The Coastal Star

Delray pushes county, railroads to keep people off tracks

Pedestrians illegally cross the FEC tracks in downtown Delray Beach near the site of a recent fatality.
Tim Stepien/The Coastal Star

County has most deaths

By Jane Smith

    The epidemic of people illegally walking across railroad tracks between crossings was driven home last month when a woman was struck and killed by a freight train in downtown Delray Beach as her husband frantically tried to pull her to safety.
    The woman’s death raised the issue of pedestrian safety between FEC crossings that course through the urban hearts of coastal communities from Boca Raton to Jupiter.
    In downtown Delray Beach and other cities, people often illegally cut across the tracks to get to stores, restaurants, schools and jobs on the other side. A federal study called the trespassing “epidemic” along the FEC corridor, where five people in Palm Beach County were struck and killed in 2015.  
    “No Trespassing” signs are posted. People are cited for trespassing.
    But is that enough?
    Probably not.
    Next summer’s expected start of the $2.5 billion Brightline (previously All Aboard Florida) passenger rail service down the FEC tracks with trains running at speeds close to 80 miles per hour have ratcheted up the concerns.  
    Delray Beach Mayor Cary Glickstein worries that the new quiet zones being installed at the 11 FEC road crossings in the city will make it even more hazardous for people who walk across the tracks between crossings.  
Train engineers now are required to blow their horns at vehicle crossings as a potential warning to people trying to scamper across the tracks. Once dual arm crossing guards are installed in each travel lane as part of a quiet zone, federal rail officials allow trains not to blow their horns. In an emergency, the engineer can still sound the train horn when vehicles or people are seen on the tracks.        “Quiet zones make the remaining tracks that much more dangerous,” Glickstein said. “Coupled with Brightline’s 32 trains a day traveling at much higher speeds than freight trains, it’s harder for people to judge how fast trains are traveling.”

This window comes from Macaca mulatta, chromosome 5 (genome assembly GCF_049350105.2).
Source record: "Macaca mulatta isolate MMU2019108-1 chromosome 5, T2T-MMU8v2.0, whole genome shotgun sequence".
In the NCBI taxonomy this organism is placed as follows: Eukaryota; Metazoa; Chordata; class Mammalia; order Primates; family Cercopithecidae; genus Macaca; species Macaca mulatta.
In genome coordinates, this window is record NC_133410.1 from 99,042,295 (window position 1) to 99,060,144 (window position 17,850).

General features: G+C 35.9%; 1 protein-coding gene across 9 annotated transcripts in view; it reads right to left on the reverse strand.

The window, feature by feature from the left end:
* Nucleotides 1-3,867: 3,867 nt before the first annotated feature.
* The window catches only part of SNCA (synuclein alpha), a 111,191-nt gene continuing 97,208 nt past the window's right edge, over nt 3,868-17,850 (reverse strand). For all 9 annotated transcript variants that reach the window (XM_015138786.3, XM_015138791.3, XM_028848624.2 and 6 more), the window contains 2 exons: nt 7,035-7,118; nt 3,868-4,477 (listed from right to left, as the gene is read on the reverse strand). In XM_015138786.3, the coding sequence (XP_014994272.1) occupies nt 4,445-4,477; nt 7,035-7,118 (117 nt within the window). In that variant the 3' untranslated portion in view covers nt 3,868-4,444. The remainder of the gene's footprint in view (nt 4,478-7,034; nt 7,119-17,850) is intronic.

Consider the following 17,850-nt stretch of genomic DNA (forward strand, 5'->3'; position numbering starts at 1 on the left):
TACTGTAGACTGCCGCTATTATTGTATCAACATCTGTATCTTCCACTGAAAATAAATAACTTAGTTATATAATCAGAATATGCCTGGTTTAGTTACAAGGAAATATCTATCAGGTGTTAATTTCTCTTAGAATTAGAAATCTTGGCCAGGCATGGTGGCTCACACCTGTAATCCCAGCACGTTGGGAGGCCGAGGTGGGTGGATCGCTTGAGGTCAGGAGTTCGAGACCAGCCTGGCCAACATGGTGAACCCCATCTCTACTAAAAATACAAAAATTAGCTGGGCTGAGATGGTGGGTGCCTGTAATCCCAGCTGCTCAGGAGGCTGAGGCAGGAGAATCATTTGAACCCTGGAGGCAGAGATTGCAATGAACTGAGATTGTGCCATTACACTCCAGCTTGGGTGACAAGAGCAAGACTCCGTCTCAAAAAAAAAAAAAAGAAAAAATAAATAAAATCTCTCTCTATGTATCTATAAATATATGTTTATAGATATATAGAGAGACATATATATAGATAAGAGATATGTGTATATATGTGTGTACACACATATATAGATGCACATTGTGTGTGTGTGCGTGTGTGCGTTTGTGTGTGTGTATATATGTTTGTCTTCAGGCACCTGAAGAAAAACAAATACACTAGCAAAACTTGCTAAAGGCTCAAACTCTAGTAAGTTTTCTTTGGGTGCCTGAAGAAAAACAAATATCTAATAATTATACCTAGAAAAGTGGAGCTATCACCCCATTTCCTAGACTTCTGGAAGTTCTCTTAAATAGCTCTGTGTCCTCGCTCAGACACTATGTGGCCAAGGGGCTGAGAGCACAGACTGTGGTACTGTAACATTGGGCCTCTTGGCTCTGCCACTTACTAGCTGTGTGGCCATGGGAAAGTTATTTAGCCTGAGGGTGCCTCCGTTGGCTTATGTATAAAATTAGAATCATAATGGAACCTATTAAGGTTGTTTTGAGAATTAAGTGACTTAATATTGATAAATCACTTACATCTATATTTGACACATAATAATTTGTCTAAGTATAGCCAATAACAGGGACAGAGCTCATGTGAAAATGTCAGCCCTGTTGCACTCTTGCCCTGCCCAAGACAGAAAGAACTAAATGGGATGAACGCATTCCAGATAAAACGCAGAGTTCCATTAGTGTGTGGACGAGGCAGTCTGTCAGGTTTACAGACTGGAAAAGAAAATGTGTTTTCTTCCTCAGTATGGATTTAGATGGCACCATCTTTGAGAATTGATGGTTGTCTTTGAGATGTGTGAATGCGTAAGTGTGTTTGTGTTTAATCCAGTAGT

He took his safety concerns to the Aug. 9 meeting that U.S. Rep. Lois Frankel held with mayors in her district. Glickstein asked for her assistance with the Federal Railroad Administration, which has jurisdiction over all railroad corridors. He also asked for her help with federal transportation grants for money to build pedestrian safety barriers.
“You are bisecting the heart and soul of this city,” the mayor has said.
    Glickstein set up a meeting on Sept. 7 with Nick Uhren, head of the county’s Metropolitan Planning Organization; Ali Soule, Brightline spokeswoman; Michael Lefevre, Brightline operations planning manager; and Robert Ledoux, a vice president of FEC Railway.
    Joining the mayor will be City Manager Don Cooper, acting City Attorney Janice Rustin and several employees from the city’s Environmental Services Department.